A military conquest of the Song was an immense task, and something Kublai wanted to avoid. Soon after declaring himself Khan in 1260, he sent an emissary with terms. The Song Emperor, Lizong of Song since 1224, could continue to reign as a client of the Khan. They had merely to recognize Kublai as the Son of Heaven and they could continue to rule, with of course yearly tribute and prayers in the name of the Khan. It was, from Kublai’s point of view, a chance for them to enjoy great prosperity and avoid the many hundreds of thousands, if not millions, of lives that would be lost by further fighting.  Since it didn’t involve extensive retribution as punishment for thirty years of fighting, Kublai must have thought it a very generous offer.


    Kublai’s envoy, one of his top Chinese advisors named Hao Ching, was promptly imprisoned. He would not be released for 15 years. Hao Ching had run afoul of the man now in charge of the southern Song, the infamous Jia Sidao. To some, Sidao was the last intelligent man in Hangzhou, deftly guiding the dynasty against an indomitable enemy, outmaneuvering his foes and a political mastermind let down by a corrupt and rotten dynasty. To others, Sidao is the archetypal “bad minister,” overconfident and inept, downplaying the Mongol threat and hiding the truth from the emperors until it was too late. For some, he is best known as the ‘Cricket Minister,’ who liked to train the insects to fight each other. Sidao’s role in the fall of the Song is complicated, though his 15 year mastery of the Song court saw the loss of the final chance to avoid disaster.


    Unlike the majority of the court officials, Jia Sidao was no graduate of the Examinations from which most bureaucrats from the Tang to the Qing were chosen. Born in 1213 to a military family in Zhejiang province, Sidao’s father Jia She was a respected Song military commander in Shandong, and Sidao followed in a variety of military and civil positions in strategic areas along the Yangzi River. Sidao’s good fortune was helped by his talent and the fact his sister was a favourite consort of Emperor Lizong. Lizong and Sidao did not meet until 1254 when Sidao was Associate Administrator of the Bureau of Military Affairs, and immediately struck up a friendship. Promotions quickly followed. The relationship seems to have been genuine; contrary to the Netflix series where Sidao’s rise is due to his sister’s influence, Sidao’s sister had died in 1247, leaving Sidao to ascend on his own charisma and competence.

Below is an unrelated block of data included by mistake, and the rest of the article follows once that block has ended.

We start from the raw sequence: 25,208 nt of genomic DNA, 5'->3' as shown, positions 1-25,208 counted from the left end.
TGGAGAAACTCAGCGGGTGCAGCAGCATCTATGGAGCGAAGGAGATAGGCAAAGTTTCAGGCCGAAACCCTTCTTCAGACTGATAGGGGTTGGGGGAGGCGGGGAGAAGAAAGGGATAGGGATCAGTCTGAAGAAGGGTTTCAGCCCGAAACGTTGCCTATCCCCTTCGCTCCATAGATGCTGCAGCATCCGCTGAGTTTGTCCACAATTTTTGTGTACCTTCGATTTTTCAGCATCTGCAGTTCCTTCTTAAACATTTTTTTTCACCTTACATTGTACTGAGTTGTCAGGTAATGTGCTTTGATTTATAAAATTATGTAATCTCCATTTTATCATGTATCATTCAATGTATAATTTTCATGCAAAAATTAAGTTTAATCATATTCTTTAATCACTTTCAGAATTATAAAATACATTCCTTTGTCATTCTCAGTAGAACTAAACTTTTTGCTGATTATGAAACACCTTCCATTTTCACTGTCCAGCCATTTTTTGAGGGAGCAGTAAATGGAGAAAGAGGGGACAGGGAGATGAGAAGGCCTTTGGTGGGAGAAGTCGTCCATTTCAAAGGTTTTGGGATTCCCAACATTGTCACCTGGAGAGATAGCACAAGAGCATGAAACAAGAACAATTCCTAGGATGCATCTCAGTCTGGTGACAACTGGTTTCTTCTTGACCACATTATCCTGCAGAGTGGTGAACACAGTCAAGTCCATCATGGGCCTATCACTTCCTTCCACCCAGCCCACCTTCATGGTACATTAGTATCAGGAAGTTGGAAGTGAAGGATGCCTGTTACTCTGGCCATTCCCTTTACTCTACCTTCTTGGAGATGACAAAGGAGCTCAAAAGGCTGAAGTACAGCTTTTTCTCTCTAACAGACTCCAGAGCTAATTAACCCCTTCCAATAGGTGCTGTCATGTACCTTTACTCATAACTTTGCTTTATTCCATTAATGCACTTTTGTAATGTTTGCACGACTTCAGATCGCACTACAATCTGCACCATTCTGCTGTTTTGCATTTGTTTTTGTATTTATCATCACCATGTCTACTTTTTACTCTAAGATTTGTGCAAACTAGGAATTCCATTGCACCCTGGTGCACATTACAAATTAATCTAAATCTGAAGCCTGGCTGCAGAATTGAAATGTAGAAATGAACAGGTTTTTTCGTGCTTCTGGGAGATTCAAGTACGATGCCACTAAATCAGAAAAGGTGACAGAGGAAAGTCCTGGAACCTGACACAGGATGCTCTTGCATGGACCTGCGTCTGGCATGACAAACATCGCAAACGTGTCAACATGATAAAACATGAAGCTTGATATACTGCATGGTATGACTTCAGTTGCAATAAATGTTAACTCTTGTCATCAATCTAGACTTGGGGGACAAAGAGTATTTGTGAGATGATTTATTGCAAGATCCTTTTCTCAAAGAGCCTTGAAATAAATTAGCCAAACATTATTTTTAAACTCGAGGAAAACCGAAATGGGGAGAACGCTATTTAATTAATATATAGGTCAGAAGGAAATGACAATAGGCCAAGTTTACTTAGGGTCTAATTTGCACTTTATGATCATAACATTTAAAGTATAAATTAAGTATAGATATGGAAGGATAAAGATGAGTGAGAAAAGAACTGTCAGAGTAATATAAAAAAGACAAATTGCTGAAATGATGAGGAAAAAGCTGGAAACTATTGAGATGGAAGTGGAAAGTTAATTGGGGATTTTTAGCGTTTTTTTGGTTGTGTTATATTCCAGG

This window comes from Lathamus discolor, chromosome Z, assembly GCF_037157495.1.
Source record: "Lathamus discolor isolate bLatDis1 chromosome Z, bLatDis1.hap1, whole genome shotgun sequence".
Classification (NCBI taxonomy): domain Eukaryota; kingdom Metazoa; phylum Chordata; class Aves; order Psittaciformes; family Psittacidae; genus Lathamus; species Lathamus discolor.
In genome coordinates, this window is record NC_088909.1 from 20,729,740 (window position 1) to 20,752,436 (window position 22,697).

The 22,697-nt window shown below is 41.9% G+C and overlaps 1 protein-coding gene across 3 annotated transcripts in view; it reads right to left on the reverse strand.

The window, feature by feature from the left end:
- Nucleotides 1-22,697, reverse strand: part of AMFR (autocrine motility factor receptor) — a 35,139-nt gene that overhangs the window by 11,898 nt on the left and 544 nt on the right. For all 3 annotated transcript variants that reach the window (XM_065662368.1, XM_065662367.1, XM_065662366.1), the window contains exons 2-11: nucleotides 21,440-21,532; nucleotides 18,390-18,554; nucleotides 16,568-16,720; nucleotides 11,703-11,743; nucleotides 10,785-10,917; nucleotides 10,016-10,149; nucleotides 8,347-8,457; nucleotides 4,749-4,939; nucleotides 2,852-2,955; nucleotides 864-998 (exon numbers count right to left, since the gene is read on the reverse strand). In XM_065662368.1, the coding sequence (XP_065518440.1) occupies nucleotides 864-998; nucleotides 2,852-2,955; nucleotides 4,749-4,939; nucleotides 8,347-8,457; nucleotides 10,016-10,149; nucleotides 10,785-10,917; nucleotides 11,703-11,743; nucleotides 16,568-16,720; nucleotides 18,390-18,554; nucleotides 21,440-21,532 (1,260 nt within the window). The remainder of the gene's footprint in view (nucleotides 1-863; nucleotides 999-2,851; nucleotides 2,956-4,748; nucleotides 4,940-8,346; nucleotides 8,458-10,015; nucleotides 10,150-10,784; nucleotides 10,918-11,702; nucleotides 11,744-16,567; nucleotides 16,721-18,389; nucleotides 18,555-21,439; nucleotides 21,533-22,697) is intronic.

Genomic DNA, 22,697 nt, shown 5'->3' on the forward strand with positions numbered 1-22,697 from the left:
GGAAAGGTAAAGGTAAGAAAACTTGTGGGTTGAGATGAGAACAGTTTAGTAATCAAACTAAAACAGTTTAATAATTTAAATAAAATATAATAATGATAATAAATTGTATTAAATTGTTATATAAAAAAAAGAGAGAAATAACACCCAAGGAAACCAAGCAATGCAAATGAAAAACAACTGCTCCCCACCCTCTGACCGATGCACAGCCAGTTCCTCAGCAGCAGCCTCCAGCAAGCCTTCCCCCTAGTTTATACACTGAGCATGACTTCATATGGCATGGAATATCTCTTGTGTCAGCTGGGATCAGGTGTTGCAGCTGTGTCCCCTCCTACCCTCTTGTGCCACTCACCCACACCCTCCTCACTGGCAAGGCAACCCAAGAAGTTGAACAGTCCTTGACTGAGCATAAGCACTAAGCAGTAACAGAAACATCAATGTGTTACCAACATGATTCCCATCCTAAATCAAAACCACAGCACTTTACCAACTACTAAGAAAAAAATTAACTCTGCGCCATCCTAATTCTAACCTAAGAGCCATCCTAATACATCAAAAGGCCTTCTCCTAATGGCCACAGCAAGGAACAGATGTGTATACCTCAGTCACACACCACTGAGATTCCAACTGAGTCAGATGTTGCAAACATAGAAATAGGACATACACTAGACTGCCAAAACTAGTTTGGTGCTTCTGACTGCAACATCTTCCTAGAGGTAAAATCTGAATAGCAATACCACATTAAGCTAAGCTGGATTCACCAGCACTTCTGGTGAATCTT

In Sichuan when Mongke attacked in 1258, Sidao returned east after the Khan’s death. His timing was good; the removal of the Chancellor of the Right, Ding Daquan, left an opening at the top of the Song court, which Lizong replaced with his buddy Jia Sidao at the end of 1259. One of Sidao’s first acts was to play up Kublai’s withdrawal, acting as if Sidao had won a great victory. It was Sidao who imprisoned Kublai’s envoy, Hao Ching in 1260. Acting as sole Chancellor from 1260 onwards, Sidao wished to fervently resist the Mongols, something in which the court was in agreeance. How to do it was another matter. For Sidao, an important step was fiscal reform to strengthen the dynasty. The economic cost of the war was immense. A massive standing army, destruction of valuable regions across the frontier, alongside rampant corruption and hyperinflation of their paper currency put the Song court in a precarious economic position. Sidao ordered land surveys in 1262 to find those avoiding taxation. In 1263, he ramped this up with his Public Fields Measures, wherein officials with tax exempt status had  their excess lands confiscated. The government was supposed to purchase the land from the owners, but they were largely paid in the increasingly worthless paper money, or the land was outright seized.  Sidao hoped to use this land to grow the foodstuffs necessary for the Song army, but his effort had the side effect of creating a large body of Song officials and elite highly antagonistic to Sidao.